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Thread: Further lowering a factory lowered G650 GS

  1. #11
    Flirting With The Redline 8000 Posts! shonuff's Avatar
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    The flatfooted vs tiptoe/tripod argument comes up fairly regularly here. As someone who can't even flatfoot a 250 Ninja, I've learned to be comfortable doing the ballerina toe point thing. Even on 2-up goldwing. It just time and practice to become comfortable with it.
    SHONUFF

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  2. #12
    Flirting With The Redline 6000 Posts! atomicalex's Avatar
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    As SoCal LabRat mentioned, I'm the resident BMW-single nerd. Mine is a 2004/2006/2001/2005 bike. Started as a 2004 in Germany with factory low suspension, got an engine transplant from a 2006, a frame from a 2001 US bike so I could register it here, and is now riding on normal height suspension from a 2005. So I do have quite a bit of experience with these things and am happy to comment and help as needed. If you really get stuck, please PM me and we can call.

    A few odds and ends....

    1. Get a 50# sack of rice or rocks or something and leave it on the seat overnight when you are not riding. The Showa shocks will settle and/or extend over time, depending on how they are loaded. So if you are riding daily, the bike will actually "live" lower than if you are riding not as often. I found this incredibly odd when I was screwing around with my bike. I would set it up and be like "oh, damn, that's tall", and 50 miles later, back to earth. It has to do with how BMW designed the adjustable preload. Not a negative, but it can be a surprise. I would say this accounts for at least 1cm of ride height for my current setup, if not up to an inch. So if I spend a week on the Sherpa, I come back to a BMW that has magically grown up to an inch. This is the same for both suspensions I have run on this bike.

    2. Preload!! Did you reduce it to all the way soft? Crank it down as low as it will go. Invariably when I put a new shock in, preload has to go to zero. Then it's start bringing it back up slowly as the shock settles. If I'm off the bike for a week or two, back down. Then back up. Thank goodness for that stupid knob. Then put a bag of rocks on the seat.

    3. My personal opinion is don't lower the chassis any more. Work on the seat. Over on f650.com, low seats are plentiful and usually in the $125 range. Grab a spare seat and hack away at it. Remove foam from the SIDES/EDGES, not the middle. This will allow your legs to go more straight down, instead of trying to curve around the wide, but comfy seat.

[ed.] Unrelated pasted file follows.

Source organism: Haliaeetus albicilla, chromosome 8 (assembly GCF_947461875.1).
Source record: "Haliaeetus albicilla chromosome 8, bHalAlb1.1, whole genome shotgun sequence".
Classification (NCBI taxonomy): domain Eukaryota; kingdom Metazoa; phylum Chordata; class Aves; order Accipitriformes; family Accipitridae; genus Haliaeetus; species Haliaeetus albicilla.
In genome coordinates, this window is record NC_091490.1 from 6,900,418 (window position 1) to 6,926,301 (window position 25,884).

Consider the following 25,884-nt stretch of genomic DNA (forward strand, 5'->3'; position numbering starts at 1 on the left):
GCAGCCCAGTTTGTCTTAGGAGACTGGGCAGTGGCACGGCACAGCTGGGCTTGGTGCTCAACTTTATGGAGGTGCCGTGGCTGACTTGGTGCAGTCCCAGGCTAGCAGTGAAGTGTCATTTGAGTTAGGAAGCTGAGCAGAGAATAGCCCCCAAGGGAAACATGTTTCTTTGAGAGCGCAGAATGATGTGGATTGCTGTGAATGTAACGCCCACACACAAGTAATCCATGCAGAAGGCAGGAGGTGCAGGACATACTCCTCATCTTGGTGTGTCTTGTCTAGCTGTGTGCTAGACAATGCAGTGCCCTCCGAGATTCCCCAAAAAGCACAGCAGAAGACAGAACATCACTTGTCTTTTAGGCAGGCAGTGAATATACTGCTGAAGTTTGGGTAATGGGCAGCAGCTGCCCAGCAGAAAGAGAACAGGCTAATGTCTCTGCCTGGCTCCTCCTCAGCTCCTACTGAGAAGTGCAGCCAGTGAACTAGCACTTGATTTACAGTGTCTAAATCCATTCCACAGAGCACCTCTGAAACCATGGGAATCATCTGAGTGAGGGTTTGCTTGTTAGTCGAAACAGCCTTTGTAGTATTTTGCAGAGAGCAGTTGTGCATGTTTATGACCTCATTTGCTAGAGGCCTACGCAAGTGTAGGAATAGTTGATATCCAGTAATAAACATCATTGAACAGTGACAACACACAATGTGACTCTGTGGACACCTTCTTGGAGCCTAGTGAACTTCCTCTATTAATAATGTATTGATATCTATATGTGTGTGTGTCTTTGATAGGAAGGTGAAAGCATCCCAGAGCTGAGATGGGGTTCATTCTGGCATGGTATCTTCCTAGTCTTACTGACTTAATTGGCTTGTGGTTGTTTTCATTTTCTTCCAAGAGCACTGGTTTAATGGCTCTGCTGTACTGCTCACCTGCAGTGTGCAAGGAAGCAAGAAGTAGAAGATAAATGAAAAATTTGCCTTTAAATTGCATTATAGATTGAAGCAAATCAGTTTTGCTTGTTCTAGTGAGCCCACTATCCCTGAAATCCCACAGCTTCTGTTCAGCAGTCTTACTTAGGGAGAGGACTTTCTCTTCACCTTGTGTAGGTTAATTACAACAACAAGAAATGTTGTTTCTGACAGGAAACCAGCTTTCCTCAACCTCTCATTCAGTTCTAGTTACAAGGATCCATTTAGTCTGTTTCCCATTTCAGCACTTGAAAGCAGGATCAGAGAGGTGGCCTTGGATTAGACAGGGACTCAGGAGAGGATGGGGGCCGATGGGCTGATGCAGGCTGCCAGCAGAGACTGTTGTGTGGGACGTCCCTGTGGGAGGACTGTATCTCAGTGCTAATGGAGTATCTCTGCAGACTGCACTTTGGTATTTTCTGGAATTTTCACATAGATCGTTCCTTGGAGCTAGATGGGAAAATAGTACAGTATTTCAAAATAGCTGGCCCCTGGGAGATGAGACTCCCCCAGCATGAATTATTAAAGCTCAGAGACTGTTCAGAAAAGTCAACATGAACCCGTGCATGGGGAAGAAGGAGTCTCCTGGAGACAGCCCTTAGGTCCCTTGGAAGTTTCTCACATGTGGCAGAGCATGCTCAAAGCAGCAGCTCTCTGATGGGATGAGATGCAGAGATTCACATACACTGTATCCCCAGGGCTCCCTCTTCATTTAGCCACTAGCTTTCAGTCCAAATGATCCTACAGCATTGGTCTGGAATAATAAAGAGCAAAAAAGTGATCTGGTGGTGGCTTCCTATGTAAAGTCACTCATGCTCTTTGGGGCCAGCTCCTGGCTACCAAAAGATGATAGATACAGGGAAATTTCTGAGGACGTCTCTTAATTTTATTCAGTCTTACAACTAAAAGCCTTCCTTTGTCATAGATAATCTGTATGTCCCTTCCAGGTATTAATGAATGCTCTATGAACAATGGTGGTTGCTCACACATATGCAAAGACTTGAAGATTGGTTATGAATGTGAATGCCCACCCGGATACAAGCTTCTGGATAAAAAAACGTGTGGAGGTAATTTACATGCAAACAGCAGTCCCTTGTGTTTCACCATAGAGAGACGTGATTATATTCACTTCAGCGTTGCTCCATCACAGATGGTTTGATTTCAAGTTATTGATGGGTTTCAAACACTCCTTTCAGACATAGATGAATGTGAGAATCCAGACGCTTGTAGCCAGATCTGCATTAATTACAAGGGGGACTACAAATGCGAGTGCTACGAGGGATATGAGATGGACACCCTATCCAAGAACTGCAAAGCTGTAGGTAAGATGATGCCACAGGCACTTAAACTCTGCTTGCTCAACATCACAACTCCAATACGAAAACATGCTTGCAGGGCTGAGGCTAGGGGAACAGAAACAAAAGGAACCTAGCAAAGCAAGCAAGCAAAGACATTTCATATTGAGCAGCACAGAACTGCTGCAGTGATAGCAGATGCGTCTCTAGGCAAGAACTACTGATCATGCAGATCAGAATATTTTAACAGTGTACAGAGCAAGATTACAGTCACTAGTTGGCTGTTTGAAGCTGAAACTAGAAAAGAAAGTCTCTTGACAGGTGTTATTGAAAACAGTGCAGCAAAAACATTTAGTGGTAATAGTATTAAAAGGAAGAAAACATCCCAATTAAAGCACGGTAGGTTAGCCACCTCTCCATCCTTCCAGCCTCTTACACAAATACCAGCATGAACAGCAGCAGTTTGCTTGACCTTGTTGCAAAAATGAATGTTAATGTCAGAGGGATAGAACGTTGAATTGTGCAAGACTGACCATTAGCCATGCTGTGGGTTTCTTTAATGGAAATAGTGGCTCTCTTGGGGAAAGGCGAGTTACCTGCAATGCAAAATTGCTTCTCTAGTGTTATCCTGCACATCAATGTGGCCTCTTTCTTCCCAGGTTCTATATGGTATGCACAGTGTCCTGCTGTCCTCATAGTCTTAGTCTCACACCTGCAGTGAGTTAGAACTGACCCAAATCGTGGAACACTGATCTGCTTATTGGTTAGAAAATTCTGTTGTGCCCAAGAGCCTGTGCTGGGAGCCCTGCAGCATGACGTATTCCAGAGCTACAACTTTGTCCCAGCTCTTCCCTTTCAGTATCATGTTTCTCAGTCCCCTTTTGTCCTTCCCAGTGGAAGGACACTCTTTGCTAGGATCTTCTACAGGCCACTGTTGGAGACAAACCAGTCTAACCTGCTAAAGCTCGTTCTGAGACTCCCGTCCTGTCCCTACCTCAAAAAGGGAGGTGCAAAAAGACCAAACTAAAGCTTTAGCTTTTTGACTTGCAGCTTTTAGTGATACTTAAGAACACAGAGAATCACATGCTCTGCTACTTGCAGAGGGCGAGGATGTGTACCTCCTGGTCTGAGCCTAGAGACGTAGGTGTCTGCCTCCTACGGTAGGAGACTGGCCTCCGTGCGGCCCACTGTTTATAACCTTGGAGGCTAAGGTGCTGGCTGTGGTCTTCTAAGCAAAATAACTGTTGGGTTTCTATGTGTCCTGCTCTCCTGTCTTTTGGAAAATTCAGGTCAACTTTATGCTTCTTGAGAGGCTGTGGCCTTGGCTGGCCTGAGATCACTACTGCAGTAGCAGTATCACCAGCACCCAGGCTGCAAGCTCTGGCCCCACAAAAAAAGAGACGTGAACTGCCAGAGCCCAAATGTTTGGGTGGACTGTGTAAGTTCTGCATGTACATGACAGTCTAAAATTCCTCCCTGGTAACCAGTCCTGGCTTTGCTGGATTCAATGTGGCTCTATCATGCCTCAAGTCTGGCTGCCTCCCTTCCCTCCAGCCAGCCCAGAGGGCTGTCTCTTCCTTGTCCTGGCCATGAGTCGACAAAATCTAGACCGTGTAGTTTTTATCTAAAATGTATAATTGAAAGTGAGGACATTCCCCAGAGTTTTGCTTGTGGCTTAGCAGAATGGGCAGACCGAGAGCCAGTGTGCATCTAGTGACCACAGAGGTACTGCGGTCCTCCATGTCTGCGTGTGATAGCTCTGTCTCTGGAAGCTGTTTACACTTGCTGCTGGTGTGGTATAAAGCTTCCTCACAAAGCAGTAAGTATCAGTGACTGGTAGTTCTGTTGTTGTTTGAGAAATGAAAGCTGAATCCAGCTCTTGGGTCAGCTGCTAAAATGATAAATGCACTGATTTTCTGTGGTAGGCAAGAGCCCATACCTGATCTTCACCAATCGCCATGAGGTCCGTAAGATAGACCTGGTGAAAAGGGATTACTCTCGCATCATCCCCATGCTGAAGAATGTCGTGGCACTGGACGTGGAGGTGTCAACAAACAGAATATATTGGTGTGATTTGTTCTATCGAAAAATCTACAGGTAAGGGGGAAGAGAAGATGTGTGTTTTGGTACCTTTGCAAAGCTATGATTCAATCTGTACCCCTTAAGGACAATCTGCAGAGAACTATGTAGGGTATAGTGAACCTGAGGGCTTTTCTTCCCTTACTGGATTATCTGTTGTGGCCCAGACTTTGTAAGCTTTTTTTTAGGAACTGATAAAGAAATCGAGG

4. Look into a pair of Daytona Lady Pilot GTX or Lady Star GTX boots. An excellent touring boot with 6cm of inside heel and sole. Pricey, but I have never heard a single complaint about Daytona boots. They are a boot for life.

    Have fun!! It's such a great and often overlooked bike. People think of big GSs, and forget that the baby ones are the fun ones!
    Katherine goes to Fahrschule - the German rider training thread :: Nine Days in the Alps :: BRC 2014 :: Finding GS Land
    2012 CBR250R (sold), 2001 Super Sherpa, 2004 BMW F650GSa - not a big Ford truck...

  3. #13
    Flirting With The Redline 8000 Posts! Trials's Avatar
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    If you don't have a 50# bag of rocks handy, you could probably make do with a motorcycle tie-down and rig that to compress the suspension over-night

  4. #14
    RiderCoach Wannabe 4000 Posts! Chench53's Avatar
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    Quote Originally Posted by Trials View Post
    ... how good are you at walking on high heels?

    From another who is just under 5' tall - High heels put you in a tip-toe position. Yes, you get more 'sole' on the ground, but you're still tip toe, and if you're not comfortable tippy toeing, make sure to take time to get comfortable with it.

    Gerry
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  5. #15
    Thanks for the tips! Atomicalex, are you in Detroit now? I'm also in lower MI (around Ann Arbor area).